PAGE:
Unlike their film counterparts, TV actors can often bank on repeat nominations at the annual SAG Awards. That’s great for a fortunate few, but the lack of turnover makes it all the more challenging for newcomers to crack the field. Two-thirds of this year’s TV series nominees have been nominated for their skeins in the past, but there are seven newcomers to the 2015 race — a relatively sizeable number helped by the fact that five of last year’s nominees (from “Breaking Bad,” “30 Rock” and “Arrested Development”) were no longer on the ballot.
Viola Davis won two SAG awards in the lead actress and ensemble categories for “The Help” but earned her first TV nom this year for ABC’s hit thriller “How to Get Away With Murder” — a rare achievement for a freshman series.
“It’s flattering,” Davis says of the nomination. “Those are your peers. Those are people who know the art. It’s an especially great honor.”
Davis, who was also nominated for “Doubt” in 2009, has experienced both victory and defeat when that envelope is opened. “It’s nerve-wracking,” she says. “The whole emphasis on winning. It means everything and nothing.”
Although he’s been nominated eight times for features and telepics (and won in 2003 for TNT’s “Door to Door”), this is William H. Macy’s first nom for Showtime’s “Shameless,” currently in its fifth season.
“That’s a great awards ceremony,” Macy says of the SAGs. “I get to see all my pals, I feel like I belong. Some of those people owe me money.”
Macy credits his nom to the show’s growing fanbase as well as a recent decision to submit the dark dramedy for comedy contention, a category where he feels it rightly belongs despite often heavy subject matter.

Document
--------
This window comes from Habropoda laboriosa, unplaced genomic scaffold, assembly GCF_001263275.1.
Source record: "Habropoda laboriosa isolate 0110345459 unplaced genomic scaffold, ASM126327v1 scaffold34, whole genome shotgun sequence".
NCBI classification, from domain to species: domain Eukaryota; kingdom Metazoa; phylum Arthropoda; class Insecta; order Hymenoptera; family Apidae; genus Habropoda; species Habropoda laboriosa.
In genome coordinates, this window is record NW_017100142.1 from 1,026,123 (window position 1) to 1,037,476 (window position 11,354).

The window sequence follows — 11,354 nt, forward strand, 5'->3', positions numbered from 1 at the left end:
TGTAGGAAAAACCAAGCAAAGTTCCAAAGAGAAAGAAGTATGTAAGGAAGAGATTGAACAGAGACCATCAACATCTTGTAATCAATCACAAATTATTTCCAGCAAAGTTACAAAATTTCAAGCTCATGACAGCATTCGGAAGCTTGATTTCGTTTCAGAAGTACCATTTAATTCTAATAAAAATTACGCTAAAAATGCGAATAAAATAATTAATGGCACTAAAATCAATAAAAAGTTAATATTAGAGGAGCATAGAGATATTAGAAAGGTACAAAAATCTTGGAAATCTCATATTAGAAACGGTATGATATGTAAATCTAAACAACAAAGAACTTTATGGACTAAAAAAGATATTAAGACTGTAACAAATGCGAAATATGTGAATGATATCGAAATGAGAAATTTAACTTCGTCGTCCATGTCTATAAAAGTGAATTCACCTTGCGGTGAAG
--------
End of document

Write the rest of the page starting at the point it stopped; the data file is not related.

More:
“Oh, the irony,” he says. “I spent all season, 12 episodes, in bed dying of liver failure to get nominated for comedy awards. What do we know?”
For Tatiana Maslany, who plays seven clones on BBC America’s cult favorite “Orphan Black,” her first nomination signals that people are seeing her work. “To know other actors are watching and giving us that recognition is amazing,” she says. “It’s always shocking to me who watches (‘Orphan Black’). It’s a wide variety of people and a demographic I wouldn’t necessarily expect. Going to award shows and meeting people who have seen it or hearing that they talk about it in writers rooms, it’s always surprising to me.”
And getting the SAG nom meant something even more special for “Orange Is the New Black” breakout Uzo Aduba since playing Suzanne “Crazy Eyes” Warren is the role that actually earned her a SAG card.
“When they extended (the season one contract) it was like, ‘Now you have to join the union.’ I was like, ‘Really?’ And I was really so excited,” she says. “You feel official, like you’ve been entered into this society of actors. Every actor I’ve admired … I get to say in some small part that I’m a part of that team.”
Aduba also enjoys an additional nomination as part of her show’s ensemble cast, another first for “OITNB” after the series was shut out last year. “It’s not just myself and my show, there are so many of us,” she says. “So many of my friends feel encouraged by shows like ours, casting directors like ours and creators like ours who were willing to give an opportunity to so many.”
Shrine Auditorium, on TNT/TBS
Jan. 25, 5 p.m.